Joe Armstrong (programmer)

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Joe Armstrong
An erlang expert and some guy named Joe (4133214882).jpg
Armstrong in 2009
Born(1950-12-27)27 December 1950
Bournemouth, England, UK
Died20 April 2019(2019-04-20) (aged 68)
Alma materRoyal Institute of Technology (KTH) in Stockholm, Sweden
OccupationComputer programmer, author
Known forCreating the Erlang programming language
Websitejoearms.github.io

Joseph Leslie Armstrong (27 December 1950 – 20 April 2019) was a computer scientist working in the area of fault-tolerant distributed systems. He is best known as one of the co-designers of the Erlang programming language.

Early life and education[edit]

Armstrong was born in Bournemouth in 1950.[1]

At 17, Armstrong began programming Fortran on his local council's mainframe.[1] This experience helped him during his physics studies at University College London, where he debugged the programs of his fellow students in exchange for beer[citation needed]. While working for the Ericsson Computer Science Lab, he helped develop Erlang in 1986.

Career[edit]

He received a Ph.D. in computer science from the Royal Institute of Technology (KTH) in Stockholm, Sweden in 2003.[2] His dissertation was titled Making reliable distributed systems in the presence of software errors.[3] He was a professor at KTH since 2014.

Death[edit]

He died on 20 April 2019 from an infection which was complicated by pulmonary fibrosis.[4][5][6][7]

Personal life[edit]

Work[edit]

Peter Seibel wrote:

Originally a physicist, he switched to computer science when he ran out of money in the middle of his physics PhD and landed a job as a researcher working for Donald Michie—one of the founders of the field of artificial intelligence in Britain. At Michie's lab, Armstrong was exposed to the full range of AI goodies, becoming a founding member of the British Robotics Association and writing papers about robotic vision. When funding for AI dried up as a result of the famous Lighthill [report], it was back to physics-related programming for more than half a decade, first at the EISCAT scientific association and later the Swedish Space Corporation, before finally joining the Ericsson Computer Science Lab, where he invented Erlang.[8]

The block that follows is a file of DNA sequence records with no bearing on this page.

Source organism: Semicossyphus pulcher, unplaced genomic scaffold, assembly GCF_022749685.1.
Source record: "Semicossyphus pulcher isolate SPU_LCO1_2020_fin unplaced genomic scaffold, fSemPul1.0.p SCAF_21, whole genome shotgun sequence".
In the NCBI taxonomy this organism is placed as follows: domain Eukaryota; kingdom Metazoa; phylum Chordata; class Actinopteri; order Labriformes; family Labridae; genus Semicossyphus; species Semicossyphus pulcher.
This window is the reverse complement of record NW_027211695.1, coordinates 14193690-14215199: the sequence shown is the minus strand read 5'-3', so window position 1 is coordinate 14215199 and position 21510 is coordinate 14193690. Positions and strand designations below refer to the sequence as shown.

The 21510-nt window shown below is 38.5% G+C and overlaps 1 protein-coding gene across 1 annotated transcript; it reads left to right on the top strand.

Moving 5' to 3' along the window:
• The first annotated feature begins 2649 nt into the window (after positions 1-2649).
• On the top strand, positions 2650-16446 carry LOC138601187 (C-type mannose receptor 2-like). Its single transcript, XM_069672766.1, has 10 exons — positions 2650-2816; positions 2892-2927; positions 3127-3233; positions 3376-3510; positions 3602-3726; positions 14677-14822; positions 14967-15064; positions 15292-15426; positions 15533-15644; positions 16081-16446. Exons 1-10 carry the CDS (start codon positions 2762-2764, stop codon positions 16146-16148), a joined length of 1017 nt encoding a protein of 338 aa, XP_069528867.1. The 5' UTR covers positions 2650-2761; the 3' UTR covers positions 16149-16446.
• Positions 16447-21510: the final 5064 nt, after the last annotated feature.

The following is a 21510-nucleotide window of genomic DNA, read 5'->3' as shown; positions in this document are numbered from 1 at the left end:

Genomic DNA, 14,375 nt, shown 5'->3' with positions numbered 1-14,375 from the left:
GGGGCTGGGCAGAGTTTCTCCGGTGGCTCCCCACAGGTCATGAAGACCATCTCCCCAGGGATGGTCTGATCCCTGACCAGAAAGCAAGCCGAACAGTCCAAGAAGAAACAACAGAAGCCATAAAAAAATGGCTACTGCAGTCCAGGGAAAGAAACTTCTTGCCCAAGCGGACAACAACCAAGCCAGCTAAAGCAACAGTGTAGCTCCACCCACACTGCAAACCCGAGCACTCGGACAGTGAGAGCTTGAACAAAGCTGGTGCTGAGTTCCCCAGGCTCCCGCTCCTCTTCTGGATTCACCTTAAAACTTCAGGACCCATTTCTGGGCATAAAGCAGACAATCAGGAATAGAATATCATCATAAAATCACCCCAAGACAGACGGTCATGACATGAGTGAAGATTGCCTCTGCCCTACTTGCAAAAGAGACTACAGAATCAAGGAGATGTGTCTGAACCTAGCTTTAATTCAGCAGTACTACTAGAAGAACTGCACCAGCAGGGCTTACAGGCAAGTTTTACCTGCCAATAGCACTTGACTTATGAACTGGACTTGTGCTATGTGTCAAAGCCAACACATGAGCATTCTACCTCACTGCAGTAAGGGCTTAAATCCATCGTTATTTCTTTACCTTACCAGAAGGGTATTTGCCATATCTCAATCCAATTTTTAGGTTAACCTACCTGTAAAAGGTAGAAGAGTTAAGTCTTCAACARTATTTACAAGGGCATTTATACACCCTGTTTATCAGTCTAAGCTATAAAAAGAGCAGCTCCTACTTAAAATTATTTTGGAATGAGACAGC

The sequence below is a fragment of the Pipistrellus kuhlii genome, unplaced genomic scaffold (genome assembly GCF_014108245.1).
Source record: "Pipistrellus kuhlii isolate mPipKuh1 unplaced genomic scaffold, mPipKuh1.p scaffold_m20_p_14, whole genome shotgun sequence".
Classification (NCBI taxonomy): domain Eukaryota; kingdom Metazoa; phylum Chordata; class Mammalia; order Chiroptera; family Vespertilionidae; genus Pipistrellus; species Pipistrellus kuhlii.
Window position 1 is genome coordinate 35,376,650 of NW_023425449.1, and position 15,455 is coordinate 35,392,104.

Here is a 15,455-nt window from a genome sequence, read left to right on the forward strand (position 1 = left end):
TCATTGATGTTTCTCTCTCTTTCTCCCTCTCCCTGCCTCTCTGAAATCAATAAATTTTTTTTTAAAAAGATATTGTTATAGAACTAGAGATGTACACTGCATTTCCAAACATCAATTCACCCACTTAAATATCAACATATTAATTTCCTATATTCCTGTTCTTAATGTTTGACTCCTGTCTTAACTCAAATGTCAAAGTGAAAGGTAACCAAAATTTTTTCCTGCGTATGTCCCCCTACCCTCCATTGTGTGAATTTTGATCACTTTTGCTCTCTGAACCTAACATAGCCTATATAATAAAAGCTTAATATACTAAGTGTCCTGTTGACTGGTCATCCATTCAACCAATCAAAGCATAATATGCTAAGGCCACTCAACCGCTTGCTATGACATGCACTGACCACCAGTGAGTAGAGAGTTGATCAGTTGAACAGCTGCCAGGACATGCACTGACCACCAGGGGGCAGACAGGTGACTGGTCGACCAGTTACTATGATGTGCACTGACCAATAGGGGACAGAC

While working at Ericsson in 1986, Joe Armstrong was one of the designers and implementers of Erlang.

Erlang[edit]

Along with Robert Virding and Mike Williams in 1986, Armstrong developed Erlang, which was released as open source in 1998.

Recognition[edit]

Publications[edit]

  • 2007. Programming Erlang: Software for a Concurrent World. Pragmatic Bookshelf ISBN 978-1934356005.
  • 2013. Programming Erlang: Software for a Concurrent World. Second edition. Pragmatic Bookshelf ISBN 978-1937785536.

References[edit]

  1. ^ a b Armstrong, Joe (29 April 2013). "Excerpts from Coders At Work: Joe Armstrong Interview". Living in an Ivory Basement (Interview). Interviewed by Seibel, Peter. Brown, C. Titus. Retrieved 23 December 2017.
  2. ^ "Joe Armstrong: Father of Erlang". Erlang User Conference. Erlang Solutions Ltd. 2012. Retrieved 23 December 2017.
  3. ^ Armstrong, Joe (December 2003). Making reliable distributed systems in the presence of software errors (PDF) (PhD). Stockholm: Royal Institute of Technology. Archived from the original (PDF) on 4 December 2004.
  4. ^ "Francesco Cesarini on Twitter". Twitter. 20 April 2019. Retrieved 20 April 2019.
  5. ^ Wager, Kristjan (20 April 2019). "RIP Joe Armstong, the author of Erlang". Free Thought Blogs. Retrieved 21 April 2019.
  6. ^ 作者: (21 April 2019). "Erlang之父Joe Armstrong去世". 新浪科技_新浪网 (in Chinese). Retrieved 21 April 2019.
  7. ^ "Helen Taylor on Twitter". Twitter. 21 April 2019. Retrieved 24 April 2019.
  8. ^ Seibel, Peter (2009). "Joe Armstrong". Coders at work. Retrieved 23 December 2017.

External links[edit]